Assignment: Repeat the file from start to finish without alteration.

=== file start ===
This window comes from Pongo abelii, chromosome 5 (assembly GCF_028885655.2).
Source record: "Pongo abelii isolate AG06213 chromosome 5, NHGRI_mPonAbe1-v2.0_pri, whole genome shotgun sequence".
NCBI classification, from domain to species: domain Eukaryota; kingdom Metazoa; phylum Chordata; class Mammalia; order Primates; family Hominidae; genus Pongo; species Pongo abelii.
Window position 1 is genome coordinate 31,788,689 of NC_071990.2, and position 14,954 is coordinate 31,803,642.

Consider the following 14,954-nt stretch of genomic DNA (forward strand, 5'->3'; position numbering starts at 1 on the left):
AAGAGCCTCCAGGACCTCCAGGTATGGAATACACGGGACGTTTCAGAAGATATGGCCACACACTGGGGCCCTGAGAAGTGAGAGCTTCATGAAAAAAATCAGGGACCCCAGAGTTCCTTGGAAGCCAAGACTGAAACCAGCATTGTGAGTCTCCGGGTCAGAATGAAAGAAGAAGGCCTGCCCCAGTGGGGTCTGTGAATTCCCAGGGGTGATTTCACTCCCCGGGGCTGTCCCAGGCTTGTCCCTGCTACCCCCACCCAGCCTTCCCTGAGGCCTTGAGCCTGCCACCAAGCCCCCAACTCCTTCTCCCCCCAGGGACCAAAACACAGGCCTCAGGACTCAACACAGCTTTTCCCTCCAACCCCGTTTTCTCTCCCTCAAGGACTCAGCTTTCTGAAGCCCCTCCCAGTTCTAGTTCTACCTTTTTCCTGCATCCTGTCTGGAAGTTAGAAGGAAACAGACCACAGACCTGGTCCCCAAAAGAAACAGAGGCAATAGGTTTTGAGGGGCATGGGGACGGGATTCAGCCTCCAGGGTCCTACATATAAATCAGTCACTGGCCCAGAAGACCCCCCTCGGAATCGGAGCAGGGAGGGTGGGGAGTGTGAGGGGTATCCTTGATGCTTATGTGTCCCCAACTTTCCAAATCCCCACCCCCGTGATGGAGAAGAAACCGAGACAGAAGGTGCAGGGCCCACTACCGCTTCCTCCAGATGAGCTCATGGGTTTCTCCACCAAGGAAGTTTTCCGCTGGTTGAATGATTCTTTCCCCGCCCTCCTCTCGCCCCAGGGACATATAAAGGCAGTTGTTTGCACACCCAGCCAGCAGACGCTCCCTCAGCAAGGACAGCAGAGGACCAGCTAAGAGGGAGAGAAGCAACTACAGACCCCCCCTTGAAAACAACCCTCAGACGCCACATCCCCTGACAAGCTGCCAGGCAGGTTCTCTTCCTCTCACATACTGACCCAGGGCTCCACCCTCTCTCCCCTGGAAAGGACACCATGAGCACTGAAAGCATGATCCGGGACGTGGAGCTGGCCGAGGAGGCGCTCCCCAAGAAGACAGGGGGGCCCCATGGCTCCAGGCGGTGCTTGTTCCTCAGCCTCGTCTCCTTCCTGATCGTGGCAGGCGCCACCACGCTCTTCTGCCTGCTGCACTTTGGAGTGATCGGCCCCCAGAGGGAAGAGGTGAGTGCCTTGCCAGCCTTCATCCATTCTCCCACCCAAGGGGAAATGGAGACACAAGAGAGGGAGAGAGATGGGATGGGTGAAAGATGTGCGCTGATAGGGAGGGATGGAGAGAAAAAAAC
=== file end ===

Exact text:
This window comes from Pongo abelii, chromosome 5 (assembly GCF_028885655.2).
Source record: "Pongo abelii isolate AG06213 chromosome 5, NHGRI_mPonAbe1-v2.0_pri, whole genome shotgun sequence".
NCBI classification, from domain to species: domain Eukaryota; kingdom Metazoa; phylum Chordata; class Mammalia; order Primates; family Hominidae; genus Pongo; species Pongo abelii.
Window position 1 is genome coordinate 31,788,689 of NC_071990.2, and position 14,954 is coordinate 31,803,642.

Consider the following 14,954-nt stretch of genomic DNA (forward strand, 5'->3'; position numbering starts at 1 on the left):
AAGAGCCTCCAGGACCTCCAGGTATGGAATACACGGGACGTTTCAGAAGATATGGCCACACACTGGGGCCCTGAGAAGTGAGAGCTTCATGAAAAAAATCAGGGACCCCAGAGTTCCTTGGAAGCCAAGACTGAAACCAGCATTGTGAGTCTCCGGGTCAGAATGAAAGAAGAAGGCCTGCCCCAGTGGGGTCTGTGAATTCCCAGGGGTGATTTCACTCCCCGGGGCTGTCCCAGGCTTGTCCCTGCTACCCCCACCCAGCCTTCCCTGAGGCCTTGAGCCTGCCACCAAGCCCCCAACTCCTTCTCCCCCCAGGGACCAAAACACAGGCCTCAGGACTCAACACAGCTTTTCCCTCCAACCCCGTTTTCTCTCCCTCAAGGACTCAGCTTTCTGAAGCCCCTCCCAGTTCTAGTTCTACCTTTTTCCTGCATCCTGTCTGGAAGTTAGAAGGAAACAGACCACAGACCTGGTCCCCAAAAGAAACAGAGGCAATAGGTTTTGAGGGGCATGGGGACGGGATTCAGCCTCCAGGGTCCTACATATAAATCAGTCACTGGCCCAGAAGACCCCCCTCGGAATCGGAGCAGGGAGGGTGGGGAGTGTGAGGGGTATCCTTGATGCTTATGTGTCCCCAACTTTCCAAATCCCCACCCCCGTGATGGAGAAGAAACCGAGACAGAAGGTGCAGGGCCCACTACCGCTTCCTCCAGATGAGCTCATGGGTTTCTCCACCAAGGAAGTTTTCCGCTGGTTGAATGATTCTTTCCCCGCCCTCCTCTCGCCCCAGGGACATATAAAGGCAGTTGTTTGCACACCCAGCCAGCAGACGCTCCCTCAGCAAGGACAGCAGAGGACCAGCTAAGAGGGAGAGAAGCAACTACAGACCCCCCCTTGAAAACAACCCTCAGACGCCACATCCCCTGACAAGCTGCCAGGCAGGTTCTCTTCCTCTCACATACTGACCCAGGGCTCCACCCTCTCTCCCCTGGAAAGGACACCATGAGCACTGAAAGCATGATCCGGGACGTGGAGCTGGCCGAGGAGGCGCTCCCCAAGAAGACAGGGGGGCCCCATGGCTCCAGGCGGTGCTTGTTCCTCAGCCTCGTCTCCTTCCTGATCGTGGCAGGCGCCACCACGCTCTTCTGCCTGCTGCACTTTGGAGTGATCGGCCCCCAGAGGGAAGAGGTGAGTGCCTTGCCAGCCTTCATCCATTCTCCCACCCAAGGGGAAATGGAGACACAAGAGAGGGAGAGAGATGGGATGGGTGAAAGATGTGCGCTGATAGGGAGGGATGGAGAGAAAAAAAC